Thursday, March 08, 2018

Voice Without a Shadow

She Has the Ability to Distinguish Between 300 Voices

(All images are details from iPhone photos taken of the film playing from the Arrow Blu-ray as included in the collection Nikkatsu Diamond Guys: Volume 1.)


"Born in Tokyo, it was assumed Suzuki would take over his father's bicycle bell-making business...."
—from Stuart Galbraith IV's essay "Voices Behind the Shadow" [2016]

I haven't come across many chroniclers of the early years of Suzuki's career who will admit that the respective films are not just entertaining genre programmers but indeed stand apart from other, albeit excellent, Nikkatsu works of the era — example: Toshio Masuda's Red Pier [Akai hatoba, 1958], also included in the Arrow set. Take Voice Without a Shadow [Kage naki koe, 1958]: it's got all mod cons: bicycle bells, dog whistles...

Asako Takahashi-Kotani works as a switchboard operator at the Maichō Shinbun. (Yôko Minamida plays Asako, whose character does not, as far as we might surmise via common practice of the time, officially carry a hyphenate-surname; she's referred to alternately with both surnames by Ishikawa, a newspaper journalist played by Diamond Guy Hideaki Nitani who knew her in earlier days.) When Ishikawa requests she connect him from the newsroom to an outside line, she plugs into the wrong number, belonging to a pawnshop where a crime in-progress can be overheard in the background as one of the perpetrators answers the phone and taunts the operator, two noh masks gazing down upon her from a calendar posted on the wall. Three years and one noh mask later, she'll recognize the crook's voice at last, now that it's emitting again from a telephone receiver: it's her husband's shifty mahjongg pal Hamazaki (Jō Shishido), who's become a fixture at the game nights her spouse has been strong-armed into hosting and pissing away his and Asako's paltry savings upon.

The latter two-thirds of the film deal with Hamazaki's murder committed shortly after Asako's epiphany, and Ishikawa's procedural gumshoeing to discover the guilty party. The clues hinge upon a specific variety of coal-dust found near the Kotani residence that's found smudged on Hamazaki's suit and within his autopsied lungs. It's later revealed that these are planted specimens: the dust in his lungs got wafted down his windpipe by way of a handfan brandished directly before his strangulated face by devil-vixen Mari (Midori Ishizuka) who, earlier the same night of Hamazaki's murder, will sit on a parlor floor and playact the choking of a pet dog before tearing the feathers off a mangy fowl.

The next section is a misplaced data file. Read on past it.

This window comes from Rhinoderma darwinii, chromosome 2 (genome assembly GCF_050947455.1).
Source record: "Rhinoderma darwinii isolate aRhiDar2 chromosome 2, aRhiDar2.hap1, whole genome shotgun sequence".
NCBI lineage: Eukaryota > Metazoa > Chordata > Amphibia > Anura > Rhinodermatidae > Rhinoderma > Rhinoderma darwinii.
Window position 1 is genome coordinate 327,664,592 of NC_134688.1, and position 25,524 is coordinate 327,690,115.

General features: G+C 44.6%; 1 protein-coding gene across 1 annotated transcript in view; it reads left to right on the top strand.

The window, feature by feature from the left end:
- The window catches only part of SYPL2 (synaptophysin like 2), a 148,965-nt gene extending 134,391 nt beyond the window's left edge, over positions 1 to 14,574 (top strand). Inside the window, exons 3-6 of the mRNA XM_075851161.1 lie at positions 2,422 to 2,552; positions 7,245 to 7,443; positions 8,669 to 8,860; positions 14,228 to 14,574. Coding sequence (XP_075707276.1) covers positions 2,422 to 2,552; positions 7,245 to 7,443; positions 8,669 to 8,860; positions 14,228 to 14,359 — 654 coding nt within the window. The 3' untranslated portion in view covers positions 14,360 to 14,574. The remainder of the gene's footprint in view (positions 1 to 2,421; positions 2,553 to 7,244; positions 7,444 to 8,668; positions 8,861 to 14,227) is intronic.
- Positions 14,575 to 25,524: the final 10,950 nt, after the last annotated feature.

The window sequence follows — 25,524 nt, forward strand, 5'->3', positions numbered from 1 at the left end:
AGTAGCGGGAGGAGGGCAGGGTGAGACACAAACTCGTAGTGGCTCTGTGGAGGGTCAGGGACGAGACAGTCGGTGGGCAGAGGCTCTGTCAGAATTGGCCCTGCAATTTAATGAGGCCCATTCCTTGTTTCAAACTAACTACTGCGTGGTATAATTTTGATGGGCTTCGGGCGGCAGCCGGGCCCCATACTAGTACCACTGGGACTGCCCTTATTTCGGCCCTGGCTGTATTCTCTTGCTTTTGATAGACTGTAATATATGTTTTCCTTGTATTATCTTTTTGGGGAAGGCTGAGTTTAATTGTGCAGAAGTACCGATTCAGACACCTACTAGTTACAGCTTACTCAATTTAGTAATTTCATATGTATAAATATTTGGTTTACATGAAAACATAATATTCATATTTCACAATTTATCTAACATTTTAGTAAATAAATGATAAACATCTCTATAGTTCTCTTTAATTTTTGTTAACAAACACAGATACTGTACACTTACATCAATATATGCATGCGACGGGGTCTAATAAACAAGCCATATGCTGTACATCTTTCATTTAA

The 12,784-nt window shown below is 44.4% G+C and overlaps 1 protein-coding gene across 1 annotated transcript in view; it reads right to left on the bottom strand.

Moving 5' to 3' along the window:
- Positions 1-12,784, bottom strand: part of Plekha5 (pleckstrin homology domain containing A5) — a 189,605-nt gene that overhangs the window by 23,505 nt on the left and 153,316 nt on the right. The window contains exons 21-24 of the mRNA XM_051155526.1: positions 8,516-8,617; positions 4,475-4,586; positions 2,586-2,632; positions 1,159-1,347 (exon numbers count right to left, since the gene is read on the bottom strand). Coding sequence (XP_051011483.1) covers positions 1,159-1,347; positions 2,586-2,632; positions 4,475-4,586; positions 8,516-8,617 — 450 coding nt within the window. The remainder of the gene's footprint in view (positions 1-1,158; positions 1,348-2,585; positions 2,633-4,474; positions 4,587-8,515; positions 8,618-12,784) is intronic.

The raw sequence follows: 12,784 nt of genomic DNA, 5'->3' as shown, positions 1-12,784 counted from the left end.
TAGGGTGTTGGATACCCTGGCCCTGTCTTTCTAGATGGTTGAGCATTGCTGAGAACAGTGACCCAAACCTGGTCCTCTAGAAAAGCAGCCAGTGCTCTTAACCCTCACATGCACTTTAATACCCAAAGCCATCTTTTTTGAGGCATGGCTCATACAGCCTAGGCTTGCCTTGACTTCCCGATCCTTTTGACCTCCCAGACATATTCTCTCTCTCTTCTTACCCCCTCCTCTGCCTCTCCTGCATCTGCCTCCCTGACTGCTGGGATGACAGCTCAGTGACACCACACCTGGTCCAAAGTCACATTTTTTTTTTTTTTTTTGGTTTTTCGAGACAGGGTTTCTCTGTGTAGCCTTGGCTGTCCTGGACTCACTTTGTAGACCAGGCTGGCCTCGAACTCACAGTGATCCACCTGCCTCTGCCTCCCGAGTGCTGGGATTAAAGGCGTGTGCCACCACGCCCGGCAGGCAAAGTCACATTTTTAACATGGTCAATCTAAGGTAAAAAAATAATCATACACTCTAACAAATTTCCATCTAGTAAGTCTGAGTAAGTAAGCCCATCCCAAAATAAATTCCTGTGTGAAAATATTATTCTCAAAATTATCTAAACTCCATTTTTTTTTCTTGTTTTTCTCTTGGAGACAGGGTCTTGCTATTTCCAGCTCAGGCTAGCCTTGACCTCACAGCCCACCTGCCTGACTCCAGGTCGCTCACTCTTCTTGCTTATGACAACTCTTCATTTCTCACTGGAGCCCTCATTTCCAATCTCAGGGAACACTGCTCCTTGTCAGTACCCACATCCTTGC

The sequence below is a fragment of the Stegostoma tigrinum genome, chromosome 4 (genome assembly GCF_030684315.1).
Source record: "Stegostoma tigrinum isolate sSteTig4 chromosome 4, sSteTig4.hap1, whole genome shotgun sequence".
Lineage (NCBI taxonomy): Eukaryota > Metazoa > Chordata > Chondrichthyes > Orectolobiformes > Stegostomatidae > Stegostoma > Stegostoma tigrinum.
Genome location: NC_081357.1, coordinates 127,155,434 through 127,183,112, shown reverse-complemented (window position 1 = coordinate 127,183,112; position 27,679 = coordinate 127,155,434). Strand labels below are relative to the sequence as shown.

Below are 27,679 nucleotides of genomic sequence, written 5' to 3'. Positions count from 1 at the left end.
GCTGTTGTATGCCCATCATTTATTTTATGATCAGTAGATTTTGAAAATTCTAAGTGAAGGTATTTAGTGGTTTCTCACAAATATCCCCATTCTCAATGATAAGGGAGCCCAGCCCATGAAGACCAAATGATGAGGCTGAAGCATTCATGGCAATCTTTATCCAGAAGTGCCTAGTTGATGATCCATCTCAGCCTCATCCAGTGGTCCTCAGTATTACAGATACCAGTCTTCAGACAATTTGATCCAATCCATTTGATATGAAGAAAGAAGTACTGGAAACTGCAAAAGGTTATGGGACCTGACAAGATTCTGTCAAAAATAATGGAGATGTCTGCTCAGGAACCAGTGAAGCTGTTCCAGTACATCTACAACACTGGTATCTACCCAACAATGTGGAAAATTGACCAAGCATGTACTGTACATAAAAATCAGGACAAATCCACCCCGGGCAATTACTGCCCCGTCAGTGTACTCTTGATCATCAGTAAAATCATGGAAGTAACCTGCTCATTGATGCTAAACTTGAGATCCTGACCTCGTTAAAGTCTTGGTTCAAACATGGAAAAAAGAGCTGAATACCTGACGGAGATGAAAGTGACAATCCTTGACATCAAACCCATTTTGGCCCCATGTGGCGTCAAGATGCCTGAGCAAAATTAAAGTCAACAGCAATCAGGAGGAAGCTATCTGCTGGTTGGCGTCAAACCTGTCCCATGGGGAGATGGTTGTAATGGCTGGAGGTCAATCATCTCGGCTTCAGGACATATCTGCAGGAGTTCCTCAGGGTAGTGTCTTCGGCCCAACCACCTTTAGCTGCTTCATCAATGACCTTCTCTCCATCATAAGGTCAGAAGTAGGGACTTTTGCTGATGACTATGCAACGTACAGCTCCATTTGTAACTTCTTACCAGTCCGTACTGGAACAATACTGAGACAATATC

Anyway, in the end everything's tied up in a bow, and Ishikawa gets the killer.

I'd draw attention to Suzuki's inspired technique and impeccable staging. The production design is first-rate, specifically the cramped confines of the Kotani household and the labyrinth of Mari's bungalow. There's the ill-boding flashback sequence tipped off by the framing of each shot with a canted angle, and the three-shot distorted in a shattered mirror. Lastly, a prime example of Suzuki's endeavor of keeping everything interesting through camera placement and blocking: e.g., Asako erupts into tears while engaging with Ishikawa at a café and bursts out onto the sidewalk: cut to exterior, camera on the door, Ishikawa rushes out, pauses. Pedestrians pass. It's raining...


More writing at Cinemasparagus on the films of Seijun Suzuki:

Fumi hazushita hara [Trampled Springtime, 1958]

Kage naki koe [Voice Without a Shadow, 1958]

"Jûsan-gô taihisen," yori: Sono gosôsha (w)o nerae ["Sidetrack No. Thirteen," or: Take Aim at That Police Van, 1960]

Subete ga kurutteru [Everything Goes Wrong, 1960]

Tōge (w)o wataru wakai kaze [Youthful Wind Crossing the Mountain Pass, 1961]

High-teen yakuza [Late-Teen Yakuza, 1962]

Yajû no seishun [Youth of the Beast, 1963]

Akutarō [The Bastard, or The Badboy, 1963]


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